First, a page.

These licenses are relevant with regard to the hiring of foreigners to work in a PT. Only PTs with a Medium or Large SUIP and a net worth of at least 1.1 billion rupiah may hire foreigners.

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Foreign-Owned Company (PT PMA)

In Indonesia, a foreign-owned company is known as a Perseroan Terbatas Penanaman Modal Asing (PT PMA). A PT PMA is a legal entity which can be used by foreigners to conduct commercial activities in Indonesia as long as the PT PMA has been established under the laws of Indonesia.

In a PMA, foreigners can be registered as shareholders, whether they be individuals or legal entities. Shares of a PT PMA can be completely owned by foreign investors who have complied with the Negative Investment List. This list contains information about which sectors are open to foreign investment. The Indonesia Investment Coordinating Board (BKPM) compiles and updates the Negative Investment List.

The proportion of foreign ownership of PMA will vary from company to company. This is because certain business activities require Indonesian citizens or local legal entities to hold shares alongside the foreign investors. According to the Negative Investment List, certain sectors only permit partial foreign ownership. The list also states the allowed portion of foreign ownership in each sector to which this fact applies.

Facts About PT PMAs

Directors, Commissioners, and Shareholders 

According to Indonesia’s company laws, every PT PMA ought to have at least one director, one commissioner, and two shareholders. The shareholders may either be individuals or legal entities; they may also be either local or foreign. At least one of the shareholders must be a foreign individual or foreign legal entity.

The director and the commissioner are both allowed to be shareholders of the PMA. Commissioners, however, are not part of the daily company management. PMAs which have more than one commissioner must select one of them to serve as the president commissioner. The president commissioner has the responsibility of being in charge of the board of commissioners. The primary task of the board of commissioners is the supervision of the board of directors, who form the company’s executive management.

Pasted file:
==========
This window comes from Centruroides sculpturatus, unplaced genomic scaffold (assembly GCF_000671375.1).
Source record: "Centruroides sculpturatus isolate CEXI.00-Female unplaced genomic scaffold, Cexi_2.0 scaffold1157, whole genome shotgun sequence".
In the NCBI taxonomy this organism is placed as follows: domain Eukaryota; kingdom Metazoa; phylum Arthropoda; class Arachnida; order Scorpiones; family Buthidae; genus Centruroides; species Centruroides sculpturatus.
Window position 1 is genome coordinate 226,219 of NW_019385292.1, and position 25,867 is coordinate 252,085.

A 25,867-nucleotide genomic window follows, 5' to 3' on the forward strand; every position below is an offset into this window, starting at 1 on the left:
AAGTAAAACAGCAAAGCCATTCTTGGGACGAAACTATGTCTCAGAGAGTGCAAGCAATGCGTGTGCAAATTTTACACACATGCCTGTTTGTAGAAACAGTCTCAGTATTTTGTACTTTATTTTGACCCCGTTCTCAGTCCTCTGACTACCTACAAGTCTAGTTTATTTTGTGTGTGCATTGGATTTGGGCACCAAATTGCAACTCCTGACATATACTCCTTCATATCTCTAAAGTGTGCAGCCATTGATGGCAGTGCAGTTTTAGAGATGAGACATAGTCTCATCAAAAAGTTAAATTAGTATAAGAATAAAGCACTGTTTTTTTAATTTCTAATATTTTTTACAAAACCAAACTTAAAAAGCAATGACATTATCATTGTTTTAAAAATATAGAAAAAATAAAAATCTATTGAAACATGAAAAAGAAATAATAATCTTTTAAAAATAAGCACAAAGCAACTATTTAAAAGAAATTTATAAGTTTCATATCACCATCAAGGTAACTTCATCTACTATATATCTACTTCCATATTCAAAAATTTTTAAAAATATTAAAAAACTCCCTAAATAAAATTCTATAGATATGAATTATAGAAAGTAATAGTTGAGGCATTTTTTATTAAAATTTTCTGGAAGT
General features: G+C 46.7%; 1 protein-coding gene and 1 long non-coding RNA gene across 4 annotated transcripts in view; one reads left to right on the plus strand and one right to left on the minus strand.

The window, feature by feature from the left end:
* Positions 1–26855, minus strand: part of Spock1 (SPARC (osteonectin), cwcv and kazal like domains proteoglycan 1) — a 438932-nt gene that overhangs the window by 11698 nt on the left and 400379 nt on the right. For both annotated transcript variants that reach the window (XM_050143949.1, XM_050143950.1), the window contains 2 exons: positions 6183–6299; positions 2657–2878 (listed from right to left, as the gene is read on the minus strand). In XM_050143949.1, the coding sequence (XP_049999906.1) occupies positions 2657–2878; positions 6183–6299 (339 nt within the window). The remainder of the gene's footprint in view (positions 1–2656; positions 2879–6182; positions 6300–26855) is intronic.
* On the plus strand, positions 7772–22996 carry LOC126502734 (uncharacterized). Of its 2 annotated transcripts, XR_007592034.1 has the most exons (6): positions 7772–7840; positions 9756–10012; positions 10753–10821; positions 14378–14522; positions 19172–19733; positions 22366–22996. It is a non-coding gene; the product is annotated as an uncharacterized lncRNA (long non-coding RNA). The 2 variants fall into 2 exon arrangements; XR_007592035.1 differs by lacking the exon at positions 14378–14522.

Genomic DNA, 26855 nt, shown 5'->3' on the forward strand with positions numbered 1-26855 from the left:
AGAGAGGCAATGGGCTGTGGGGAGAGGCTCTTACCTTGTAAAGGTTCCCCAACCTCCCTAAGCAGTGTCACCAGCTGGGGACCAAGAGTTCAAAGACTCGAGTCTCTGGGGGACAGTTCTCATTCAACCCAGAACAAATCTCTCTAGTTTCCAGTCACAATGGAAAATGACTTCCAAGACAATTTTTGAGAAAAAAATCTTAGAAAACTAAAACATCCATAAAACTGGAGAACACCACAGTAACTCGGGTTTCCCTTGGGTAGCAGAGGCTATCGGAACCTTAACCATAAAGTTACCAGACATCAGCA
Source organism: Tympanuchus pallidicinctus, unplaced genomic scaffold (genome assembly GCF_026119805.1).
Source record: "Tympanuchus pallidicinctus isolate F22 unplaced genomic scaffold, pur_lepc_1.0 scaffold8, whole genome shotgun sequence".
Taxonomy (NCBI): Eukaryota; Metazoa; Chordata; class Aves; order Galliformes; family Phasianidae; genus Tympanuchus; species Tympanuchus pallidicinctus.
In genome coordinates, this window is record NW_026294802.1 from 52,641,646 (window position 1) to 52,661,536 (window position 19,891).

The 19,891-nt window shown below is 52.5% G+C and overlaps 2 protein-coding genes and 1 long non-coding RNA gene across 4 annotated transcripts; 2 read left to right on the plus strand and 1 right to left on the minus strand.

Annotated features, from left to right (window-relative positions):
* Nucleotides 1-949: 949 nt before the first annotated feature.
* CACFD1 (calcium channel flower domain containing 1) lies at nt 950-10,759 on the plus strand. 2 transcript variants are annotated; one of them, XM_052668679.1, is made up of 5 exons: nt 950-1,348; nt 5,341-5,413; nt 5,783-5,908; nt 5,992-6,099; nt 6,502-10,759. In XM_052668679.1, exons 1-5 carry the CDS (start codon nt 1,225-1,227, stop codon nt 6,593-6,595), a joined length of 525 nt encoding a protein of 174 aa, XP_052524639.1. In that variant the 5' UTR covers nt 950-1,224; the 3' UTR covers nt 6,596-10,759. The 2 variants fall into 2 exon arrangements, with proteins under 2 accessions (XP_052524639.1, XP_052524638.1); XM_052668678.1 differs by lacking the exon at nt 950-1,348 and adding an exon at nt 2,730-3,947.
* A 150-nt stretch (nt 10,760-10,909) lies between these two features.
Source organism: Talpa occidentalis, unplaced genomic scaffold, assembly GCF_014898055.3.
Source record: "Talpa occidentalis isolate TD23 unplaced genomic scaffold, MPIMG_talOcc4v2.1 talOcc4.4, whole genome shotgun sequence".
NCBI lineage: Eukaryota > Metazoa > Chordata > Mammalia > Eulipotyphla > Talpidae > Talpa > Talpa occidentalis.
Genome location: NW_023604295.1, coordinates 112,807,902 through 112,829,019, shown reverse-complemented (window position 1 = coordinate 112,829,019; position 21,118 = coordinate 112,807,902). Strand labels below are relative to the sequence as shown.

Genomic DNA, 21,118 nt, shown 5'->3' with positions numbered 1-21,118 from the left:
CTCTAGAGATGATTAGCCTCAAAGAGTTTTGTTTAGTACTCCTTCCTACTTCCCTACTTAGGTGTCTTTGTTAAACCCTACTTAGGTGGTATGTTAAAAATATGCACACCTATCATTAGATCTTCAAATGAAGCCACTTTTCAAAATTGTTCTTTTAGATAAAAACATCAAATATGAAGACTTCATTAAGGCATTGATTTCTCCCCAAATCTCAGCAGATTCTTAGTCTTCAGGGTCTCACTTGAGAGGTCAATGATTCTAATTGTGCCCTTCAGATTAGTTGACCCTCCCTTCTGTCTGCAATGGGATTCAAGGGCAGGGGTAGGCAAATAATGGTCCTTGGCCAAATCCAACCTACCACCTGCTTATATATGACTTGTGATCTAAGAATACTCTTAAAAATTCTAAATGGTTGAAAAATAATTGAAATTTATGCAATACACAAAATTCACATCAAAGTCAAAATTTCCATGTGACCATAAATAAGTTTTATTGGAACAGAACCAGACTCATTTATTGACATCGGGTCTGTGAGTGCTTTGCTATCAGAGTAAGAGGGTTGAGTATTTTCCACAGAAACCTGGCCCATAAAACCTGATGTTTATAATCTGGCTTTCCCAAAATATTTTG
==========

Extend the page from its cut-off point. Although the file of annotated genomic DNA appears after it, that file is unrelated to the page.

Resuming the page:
The director of a PMA is in charge of company management in accordance with any policy which may have been specified by Indonesian company laws or the company’s Articles of Association (AoA). Directors of a PMA have the right to legally represent the company. Directors are also authorized to sign any contracts between the company and third parties such as vendors, suppliers, and clients. Directors are also to manage all of the company’s taxation documents. However, a non-resident director cannot sign documents on behalf of the company. Therefore, the director has to first process the work and stay permit immediately after appointment to the position.


Shares of a PMA can be fully owned by foreign investors. The Negative Investment List provides further information on this matter by determining how much foreign ownership of the PMA’s shares is permitted. The proportion of shares of a PMA which may be held by a foreigner depends on the business field of which the PMA is a part.

Minimum Investment and Paid-up Capital Value

In Indonesia, the minimum investment value to start a PMA is 10 billion rupiah or its equivalent in any foreign currency, while the minimum amount of paid-up capital is 25% of this amount. This applies to all business sectors. The value of the minimum investment and paid-up capital do not include the value of the land and buildings owned by the company.